French fancies: Vilebrequin

My beloved husband loves this brand of French swimwear, it’s his go to for swim shorts and has been buying them since the late 90s. I have lost count of how many pairs he possesses but he’ll typically buy at least one new pair every year. During the summer months his at-home uniform is a pair of their shorts worn with a matching colourful t-shirt.

A romantic start

The brand was created in 1971 in Saint Tropez by fashionista Yvette and Fred Prysquel, a photographer and sports automobile journalist,  hence the name which is French for crankshaft!

Inspired by the trunks worn by surfers at the time, Prysquel sketched and cut out a swimsuit design from a paper tablecloth in a Saint Tropez café, creating a longer boxer short style very different to the shorter and fitted swimsuits of that period. Made from from spinnaker-sail cloth, his swimsuit was bright, original and designed to dry quickly in the sun.

The shorts were an immediate hit. Consequently, in 1976 Prysquel promoted the brand by sponsoring rally driver Jean-Louis Trintignant who was competing in the Rallye du Var with his Opel Kadett GT/E. Bouyed with their success, the couple register the trademark in the USA and set off to conquer the world.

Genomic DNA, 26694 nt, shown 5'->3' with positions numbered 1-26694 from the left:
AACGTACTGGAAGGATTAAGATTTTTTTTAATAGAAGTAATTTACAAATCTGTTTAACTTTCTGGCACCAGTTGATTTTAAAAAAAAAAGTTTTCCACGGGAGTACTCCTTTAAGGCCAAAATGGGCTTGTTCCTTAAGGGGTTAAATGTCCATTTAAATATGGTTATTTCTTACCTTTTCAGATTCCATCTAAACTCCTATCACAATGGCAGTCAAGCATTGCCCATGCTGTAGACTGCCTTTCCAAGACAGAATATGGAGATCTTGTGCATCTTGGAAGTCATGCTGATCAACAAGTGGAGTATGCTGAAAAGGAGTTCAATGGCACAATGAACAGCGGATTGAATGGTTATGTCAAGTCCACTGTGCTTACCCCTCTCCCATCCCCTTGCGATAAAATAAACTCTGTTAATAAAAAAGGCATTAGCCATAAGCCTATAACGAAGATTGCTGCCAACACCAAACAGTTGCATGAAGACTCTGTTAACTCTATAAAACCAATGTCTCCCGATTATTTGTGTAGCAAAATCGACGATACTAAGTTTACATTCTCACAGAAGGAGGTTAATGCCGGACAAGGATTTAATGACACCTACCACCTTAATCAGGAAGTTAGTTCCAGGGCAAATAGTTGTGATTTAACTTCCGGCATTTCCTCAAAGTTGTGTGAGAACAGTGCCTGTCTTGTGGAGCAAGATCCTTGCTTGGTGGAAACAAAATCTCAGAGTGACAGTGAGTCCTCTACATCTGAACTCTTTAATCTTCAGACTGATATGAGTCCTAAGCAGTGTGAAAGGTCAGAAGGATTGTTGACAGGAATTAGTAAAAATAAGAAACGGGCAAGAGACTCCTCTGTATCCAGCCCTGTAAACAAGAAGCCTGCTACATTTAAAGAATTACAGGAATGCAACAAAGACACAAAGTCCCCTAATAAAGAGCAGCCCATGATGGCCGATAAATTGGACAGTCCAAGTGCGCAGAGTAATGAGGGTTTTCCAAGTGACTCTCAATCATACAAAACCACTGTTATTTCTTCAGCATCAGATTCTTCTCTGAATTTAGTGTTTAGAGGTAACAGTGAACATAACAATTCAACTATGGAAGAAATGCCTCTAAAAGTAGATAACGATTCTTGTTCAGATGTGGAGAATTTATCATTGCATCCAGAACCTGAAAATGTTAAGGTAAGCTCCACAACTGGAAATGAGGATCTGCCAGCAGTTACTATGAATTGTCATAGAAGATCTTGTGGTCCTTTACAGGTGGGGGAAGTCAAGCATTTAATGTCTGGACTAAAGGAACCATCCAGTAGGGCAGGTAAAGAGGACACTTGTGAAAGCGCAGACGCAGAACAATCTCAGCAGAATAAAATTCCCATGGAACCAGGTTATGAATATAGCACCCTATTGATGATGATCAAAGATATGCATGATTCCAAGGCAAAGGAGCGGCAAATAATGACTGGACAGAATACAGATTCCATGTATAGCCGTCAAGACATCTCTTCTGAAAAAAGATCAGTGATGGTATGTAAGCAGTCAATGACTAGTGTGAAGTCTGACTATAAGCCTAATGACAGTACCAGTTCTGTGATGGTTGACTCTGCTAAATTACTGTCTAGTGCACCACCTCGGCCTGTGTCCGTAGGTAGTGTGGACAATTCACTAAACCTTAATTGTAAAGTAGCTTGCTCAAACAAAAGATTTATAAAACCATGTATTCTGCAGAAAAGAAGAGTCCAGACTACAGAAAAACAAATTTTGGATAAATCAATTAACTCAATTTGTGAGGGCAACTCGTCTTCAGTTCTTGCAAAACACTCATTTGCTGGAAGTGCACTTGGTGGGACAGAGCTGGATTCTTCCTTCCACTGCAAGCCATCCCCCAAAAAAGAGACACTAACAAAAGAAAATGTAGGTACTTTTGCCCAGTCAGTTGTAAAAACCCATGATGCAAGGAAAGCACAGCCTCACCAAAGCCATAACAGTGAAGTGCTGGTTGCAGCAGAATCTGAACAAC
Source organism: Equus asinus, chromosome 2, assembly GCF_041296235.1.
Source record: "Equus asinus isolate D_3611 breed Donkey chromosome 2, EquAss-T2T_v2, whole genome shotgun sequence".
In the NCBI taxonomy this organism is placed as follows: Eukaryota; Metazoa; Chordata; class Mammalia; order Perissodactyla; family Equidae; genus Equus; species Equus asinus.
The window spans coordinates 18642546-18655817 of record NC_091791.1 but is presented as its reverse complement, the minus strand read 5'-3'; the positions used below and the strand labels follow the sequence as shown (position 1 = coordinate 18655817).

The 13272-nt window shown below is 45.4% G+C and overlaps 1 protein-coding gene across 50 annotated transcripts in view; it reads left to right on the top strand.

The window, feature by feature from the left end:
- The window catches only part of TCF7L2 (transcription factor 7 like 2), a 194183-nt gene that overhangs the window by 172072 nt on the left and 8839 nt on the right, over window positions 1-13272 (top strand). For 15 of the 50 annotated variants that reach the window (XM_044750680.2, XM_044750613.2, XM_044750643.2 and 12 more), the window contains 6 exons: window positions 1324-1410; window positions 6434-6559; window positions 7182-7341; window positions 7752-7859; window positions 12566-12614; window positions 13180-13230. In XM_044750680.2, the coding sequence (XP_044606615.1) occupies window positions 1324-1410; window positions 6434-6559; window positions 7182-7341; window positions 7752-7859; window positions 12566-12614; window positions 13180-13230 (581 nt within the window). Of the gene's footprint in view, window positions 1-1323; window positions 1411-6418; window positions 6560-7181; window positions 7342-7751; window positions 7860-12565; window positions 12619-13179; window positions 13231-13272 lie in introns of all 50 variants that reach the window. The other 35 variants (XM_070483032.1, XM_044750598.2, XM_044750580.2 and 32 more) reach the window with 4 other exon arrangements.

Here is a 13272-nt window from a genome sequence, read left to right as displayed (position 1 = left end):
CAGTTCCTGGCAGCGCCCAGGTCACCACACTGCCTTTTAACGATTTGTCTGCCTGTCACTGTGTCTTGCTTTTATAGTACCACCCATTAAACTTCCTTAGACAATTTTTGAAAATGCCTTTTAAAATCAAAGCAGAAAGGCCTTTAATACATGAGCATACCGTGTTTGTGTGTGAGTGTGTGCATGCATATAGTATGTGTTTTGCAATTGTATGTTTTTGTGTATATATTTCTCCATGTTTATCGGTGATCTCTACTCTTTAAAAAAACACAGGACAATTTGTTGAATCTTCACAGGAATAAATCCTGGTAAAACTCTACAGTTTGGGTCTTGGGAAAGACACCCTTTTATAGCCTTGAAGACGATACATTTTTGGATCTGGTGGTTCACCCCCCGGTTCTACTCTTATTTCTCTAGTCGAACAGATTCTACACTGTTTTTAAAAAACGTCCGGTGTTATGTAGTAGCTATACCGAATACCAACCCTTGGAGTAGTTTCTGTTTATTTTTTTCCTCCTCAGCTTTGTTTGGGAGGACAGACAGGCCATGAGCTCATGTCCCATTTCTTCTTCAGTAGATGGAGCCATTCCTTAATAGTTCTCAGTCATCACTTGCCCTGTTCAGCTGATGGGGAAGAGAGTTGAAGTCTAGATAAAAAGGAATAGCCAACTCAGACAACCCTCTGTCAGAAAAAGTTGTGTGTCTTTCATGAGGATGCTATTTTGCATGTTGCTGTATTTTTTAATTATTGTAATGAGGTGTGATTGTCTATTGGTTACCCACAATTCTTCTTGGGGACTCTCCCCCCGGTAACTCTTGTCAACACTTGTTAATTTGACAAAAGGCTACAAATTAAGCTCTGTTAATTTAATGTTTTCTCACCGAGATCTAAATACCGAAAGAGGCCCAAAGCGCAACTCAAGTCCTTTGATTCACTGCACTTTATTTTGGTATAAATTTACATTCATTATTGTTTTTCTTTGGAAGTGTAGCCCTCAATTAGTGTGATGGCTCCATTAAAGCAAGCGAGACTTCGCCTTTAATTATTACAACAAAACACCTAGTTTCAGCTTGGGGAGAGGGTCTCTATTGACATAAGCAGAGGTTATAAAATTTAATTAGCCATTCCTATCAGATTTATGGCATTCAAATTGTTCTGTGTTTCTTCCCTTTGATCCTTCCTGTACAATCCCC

In 1991, fellow Tropezian and textile worker, Loïc Berthet, took over the brand and added new styles and models. In particular to men’s swim trunks, he added a back pocket secured with Velcro, eyelet holes made from a stainless alloy, Zamac and a cotton lining. In 1994, Vilebrequin expanded its collection to include boys’ garments so sons and fathers could wear matching shorts.

Between 1990 and 2000, the brand expanded worldwide and opened locations in London, Alassio, Paris, Geneva, New York, Hong Kong and Madrid. The brand also developed a network of distribution partners in over 50 countries.

In 2012, Vilebrequin was acquired by the American company G-III Apparel Group, Ltd., which also licenses a number of other marques such as Calvin Klein, DKNY, and Karl Lagerfeld Paris. Roland Herlory, previosly general director for Hermès Latin America and Caribbean, became the new CEO.

In 2013, after more than 40 years in menswear, Vilebrequin launched their first ladies’ line and extended their product offering to also include resort wear as well as luxury beach accessories for both men and women.

In 2014, Vilebrequin opened stores with a particular focus on expansion throughout Asia with openings in South Korea, Thailand and Singapore. Thereafter, the brand conquered the Middle East. In fact, it’s rare not to find one of their small, jewel-like shops in a resort or shopping mall.

More recent events

One of my beloved’s favourite pair of the shorts has colourful turtles on a black background. Since 2016 the brand has committed  to helping Polynesian association Te mana o te moana save the sea turtles. Every year, the association rescues turtles, providing them with the care needed before releasing them back into the wild. In 2016 and 2017, Vilebrequin donated over US$ 50,000 to the association thanks to sales from that swimsuit.